The board of 1Malaysia Development Bhd (1MDB) is handling the payment of US$603 million (approx. RM2.58 billion) owed to an Abu Dhabi state fund, reported Bernama.
“Let them resolve this issue, this is a company matter. If they say they will be able to pay, let’s wait for them to pay,” said Second Finance Minister Datuk Seri Johari Abdul Ghani.
Asked whether the Ministry of Finance will provide public funds if 1MDB sought their help, he said the sovereign wealth fund has not yet asked for the government’s assistance.
“You do not assist people when they do not come to see you. This should not be an issue at this moment because it is being handled at the board level,” added Johari.
On Tuesday (1 August), Reuters reported that 1MDB has been granted another five days to pay the amount owed to International Petroleum Investment Company (IPIC) after it failed to fulfill its financial obligation originally due on 31 July (Monday).
In a statement, the Malaysian sovereign fund promised to meet its financial obligation to IPIC this month, but it didn’t specify a date.
1MDB said it missed making the payment as it needs to get more “regulatory approvals” and it will use the proceeds from its rationalisation plan to pay the amount owed to the Abu Dhabi state fund.
But IPIC’s owner Mubadala Development Company said on Tuesday that Malaysia’s Ministry of Finance and 1MDB only have five days to fulfill their financial obligation.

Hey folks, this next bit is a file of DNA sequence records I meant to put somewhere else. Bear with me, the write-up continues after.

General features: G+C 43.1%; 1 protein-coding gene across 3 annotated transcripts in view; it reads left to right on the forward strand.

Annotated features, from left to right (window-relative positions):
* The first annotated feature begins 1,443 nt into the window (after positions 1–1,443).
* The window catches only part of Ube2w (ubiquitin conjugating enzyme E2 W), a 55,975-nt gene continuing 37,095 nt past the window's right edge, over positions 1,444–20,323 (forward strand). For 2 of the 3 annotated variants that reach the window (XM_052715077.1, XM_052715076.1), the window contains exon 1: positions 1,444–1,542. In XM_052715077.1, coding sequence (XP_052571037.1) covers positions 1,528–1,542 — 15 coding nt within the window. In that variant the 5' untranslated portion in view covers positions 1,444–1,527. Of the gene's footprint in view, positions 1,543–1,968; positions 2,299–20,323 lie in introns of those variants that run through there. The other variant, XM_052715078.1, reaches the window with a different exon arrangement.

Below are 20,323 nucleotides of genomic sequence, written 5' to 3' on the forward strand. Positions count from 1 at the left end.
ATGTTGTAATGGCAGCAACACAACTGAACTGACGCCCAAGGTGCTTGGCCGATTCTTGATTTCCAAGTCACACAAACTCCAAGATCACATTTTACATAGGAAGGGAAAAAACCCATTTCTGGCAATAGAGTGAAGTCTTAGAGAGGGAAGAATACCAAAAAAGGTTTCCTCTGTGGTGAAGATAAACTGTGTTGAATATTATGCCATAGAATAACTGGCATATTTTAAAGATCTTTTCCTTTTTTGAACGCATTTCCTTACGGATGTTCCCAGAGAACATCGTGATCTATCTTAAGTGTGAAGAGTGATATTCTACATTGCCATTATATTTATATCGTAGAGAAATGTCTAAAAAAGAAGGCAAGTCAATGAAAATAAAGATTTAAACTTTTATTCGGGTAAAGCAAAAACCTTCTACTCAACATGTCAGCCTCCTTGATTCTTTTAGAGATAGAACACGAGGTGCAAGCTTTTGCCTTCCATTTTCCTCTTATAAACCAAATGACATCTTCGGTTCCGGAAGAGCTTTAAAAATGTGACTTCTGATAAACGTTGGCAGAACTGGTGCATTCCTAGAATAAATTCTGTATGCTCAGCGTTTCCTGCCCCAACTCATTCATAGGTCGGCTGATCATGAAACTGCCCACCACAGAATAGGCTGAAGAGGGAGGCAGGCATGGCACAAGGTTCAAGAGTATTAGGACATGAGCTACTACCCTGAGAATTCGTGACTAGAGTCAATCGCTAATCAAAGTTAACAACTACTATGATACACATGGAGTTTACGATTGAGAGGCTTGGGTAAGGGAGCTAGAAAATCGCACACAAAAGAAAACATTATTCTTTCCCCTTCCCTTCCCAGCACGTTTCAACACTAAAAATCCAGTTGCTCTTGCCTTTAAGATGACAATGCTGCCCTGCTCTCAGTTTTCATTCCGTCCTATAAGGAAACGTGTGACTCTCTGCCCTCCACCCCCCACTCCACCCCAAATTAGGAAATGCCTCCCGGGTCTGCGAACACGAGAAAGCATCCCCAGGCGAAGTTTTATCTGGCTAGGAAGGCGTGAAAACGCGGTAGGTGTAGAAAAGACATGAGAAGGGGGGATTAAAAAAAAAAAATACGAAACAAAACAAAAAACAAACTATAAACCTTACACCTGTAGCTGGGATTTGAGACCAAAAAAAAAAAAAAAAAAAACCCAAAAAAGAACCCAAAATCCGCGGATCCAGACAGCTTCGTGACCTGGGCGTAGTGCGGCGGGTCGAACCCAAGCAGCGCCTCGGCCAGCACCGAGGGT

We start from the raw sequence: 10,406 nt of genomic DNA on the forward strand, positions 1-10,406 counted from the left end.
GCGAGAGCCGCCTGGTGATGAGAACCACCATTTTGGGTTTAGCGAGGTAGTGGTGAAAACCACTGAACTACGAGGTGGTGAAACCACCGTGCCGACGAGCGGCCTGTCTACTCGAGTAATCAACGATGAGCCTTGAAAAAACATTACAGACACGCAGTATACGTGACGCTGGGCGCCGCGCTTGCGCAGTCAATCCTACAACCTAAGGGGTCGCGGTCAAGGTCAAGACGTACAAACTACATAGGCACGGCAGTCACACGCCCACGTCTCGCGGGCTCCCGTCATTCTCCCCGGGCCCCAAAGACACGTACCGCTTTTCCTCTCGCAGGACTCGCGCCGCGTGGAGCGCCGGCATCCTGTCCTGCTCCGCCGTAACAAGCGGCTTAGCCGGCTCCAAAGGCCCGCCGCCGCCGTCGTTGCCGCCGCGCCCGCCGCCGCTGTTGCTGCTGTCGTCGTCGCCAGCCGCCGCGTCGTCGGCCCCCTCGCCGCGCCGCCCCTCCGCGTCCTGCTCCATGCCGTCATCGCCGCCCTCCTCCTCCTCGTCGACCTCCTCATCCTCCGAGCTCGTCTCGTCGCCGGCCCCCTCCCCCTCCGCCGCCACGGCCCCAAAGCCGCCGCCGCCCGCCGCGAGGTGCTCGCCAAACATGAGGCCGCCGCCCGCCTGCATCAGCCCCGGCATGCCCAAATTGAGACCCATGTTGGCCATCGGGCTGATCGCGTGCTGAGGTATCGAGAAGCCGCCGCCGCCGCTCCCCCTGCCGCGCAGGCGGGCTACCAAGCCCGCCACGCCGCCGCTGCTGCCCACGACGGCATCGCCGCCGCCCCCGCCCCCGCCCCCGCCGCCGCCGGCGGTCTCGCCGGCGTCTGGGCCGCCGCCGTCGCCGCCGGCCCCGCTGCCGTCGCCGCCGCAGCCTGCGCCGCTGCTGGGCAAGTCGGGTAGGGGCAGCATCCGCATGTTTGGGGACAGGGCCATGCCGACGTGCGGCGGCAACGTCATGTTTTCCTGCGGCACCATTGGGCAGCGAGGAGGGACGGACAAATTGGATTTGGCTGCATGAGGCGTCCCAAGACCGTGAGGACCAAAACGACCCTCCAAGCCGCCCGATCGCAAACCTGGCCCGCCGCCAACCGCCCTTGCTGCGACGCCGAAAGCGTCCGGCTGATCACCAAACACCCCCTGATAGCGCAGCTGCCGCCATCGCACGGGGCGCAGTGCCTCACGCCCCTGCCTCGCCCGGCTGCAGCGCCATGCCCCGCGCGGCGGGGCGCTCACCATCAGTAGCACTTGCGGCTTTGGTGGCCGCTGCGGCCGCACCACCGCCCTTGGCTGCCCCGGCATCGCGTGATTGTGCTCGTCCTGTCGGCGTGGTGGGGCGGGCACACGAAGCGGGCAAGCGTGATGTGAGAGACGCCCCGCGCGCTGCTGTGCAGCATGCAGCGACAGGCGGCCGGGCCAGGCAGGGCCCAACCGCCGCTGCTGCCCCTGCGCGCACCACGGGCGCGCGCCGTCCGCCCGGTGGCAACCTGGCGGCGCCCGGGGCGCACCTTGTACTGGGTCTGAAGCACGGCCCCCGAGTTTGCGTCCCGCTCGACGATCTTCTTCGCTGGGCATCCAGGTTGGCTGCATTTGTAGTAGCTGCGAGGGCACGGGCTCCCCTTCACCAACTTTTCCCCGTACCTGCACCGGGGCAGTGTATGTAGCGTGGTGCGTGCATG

“Under the settlement, there is a five business day cure period for MOF Inc. and 1MDB to remedy their non-payment before MOF Inc. and 1MDB become subject to additional obligations to IPIC and Aabar.”
In April 2017, after seeking the intervention of the London Court of International Arbitration, 1MDB agreed to pay US$1.2 billion in two installments in July and December this year to IPIC and its Aabar Investments unit to resolve a debt dispute.
Malaysia’s Finance Ministry also committed to assume responsibility for all future interest and principal payments for two bonds worth a total of US$3.5 billion.
Last year, the Malaysian government dissolved 1MDB’s advisory board and transferred some of its assets, while others were disposed under a rationalisation programme.
Among them is the land for the Bandar Malaysia project, which will house the High-Speed Rail connecting Singapore with Kuala Lumpur. Initially, the government agreed to sell a 60 percent stake in the property to a consortium consisting of Iskandar Waterfront Holdings (IWH) and China Railway Engineering Corp (CREC) for US$1.72 billion, but the transaction was scrapped in May.